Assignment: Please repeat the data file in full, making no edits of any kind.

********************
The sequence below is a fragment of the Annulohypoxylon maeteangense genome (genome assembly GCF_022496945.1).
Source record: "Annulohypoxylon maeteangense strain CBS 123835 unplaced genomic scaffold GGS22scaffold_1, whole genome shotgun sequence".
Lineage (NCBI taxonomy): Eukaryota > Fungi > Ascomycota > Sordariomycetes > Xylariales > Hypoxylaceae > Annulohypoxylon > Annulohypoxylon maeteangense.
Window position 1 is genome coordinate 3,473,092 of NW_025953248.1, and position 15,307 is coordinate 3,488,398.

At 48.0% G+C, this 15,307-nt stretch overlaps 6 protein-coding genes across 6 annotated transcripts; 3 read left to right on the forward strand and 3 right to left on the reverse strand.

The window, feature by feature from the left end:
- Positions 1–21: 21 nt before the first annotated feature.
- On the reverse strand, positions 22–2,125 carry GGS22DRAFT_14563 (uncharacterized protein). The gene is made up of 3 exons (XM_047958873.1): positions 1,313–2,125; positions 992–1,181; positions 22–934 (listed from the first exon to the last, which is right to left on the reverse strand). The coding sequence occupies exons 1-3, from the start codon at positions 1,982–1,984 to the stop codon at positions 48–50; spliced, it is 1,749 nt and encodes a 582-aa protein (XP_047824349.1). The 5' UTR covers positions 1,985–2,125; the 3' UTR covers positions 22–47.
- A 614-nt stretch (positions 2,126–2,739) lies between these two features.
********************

The sequence below is a fragment of the Annulohypoxylon maeteangense genome (genome assembly GCF_022496945.1).
Source record: "Annulohypoxylon maeteangense strain CBS 123835 unplaced genomic scaffold GGS22scaffold_1, whole genome shotgun sequence".
Lineage (NCBI taxonomy): Eukaryota > Fungi > Ascomycota > Sordariomycetes > Xylariales > Hypoxylaceae > Annulohypoxylon > Annulohypoxylon maeteangense.
Window position 1 is genome coordinate 3,473,092 of NW_025953248.1, and position 15,307 is coordinate 3,488,398.

At 48.0% G+C, this 15,307-nt stretch overlaps 6 protein-coding genes across 6 annotated transcripts; 3 read left to right on the forward strand and 3 right to left on the reverse strand.

The window, feature by feature from the left end:
- Positions 1–21: 21 nt before the first annotated feature.
- On the reverse strand, positions 22–2,125 carry GGS22DRAFT_14563 (uncharacterized protein). The gene is made up of 3 exons (XM_047958873.1): positions 1,313–2,125; positions 992–1,181; positions 22–934 (listed from the first exon to the last, which is right to left on the reverse strand). The coding sequence occupies exons 1-3, from the start codon at positions 1,982–1,984 to the stop codon at positions 48–50; spliced, it is 1,749 nt and encodes a 582-aa protein (XP_047824349.1). The 5' UTR covers positions 1,985–2,125; the 3' UTR covers positions 22–47.
- A 614-nt stretch (positions 2,126–2,739) lies between these two features.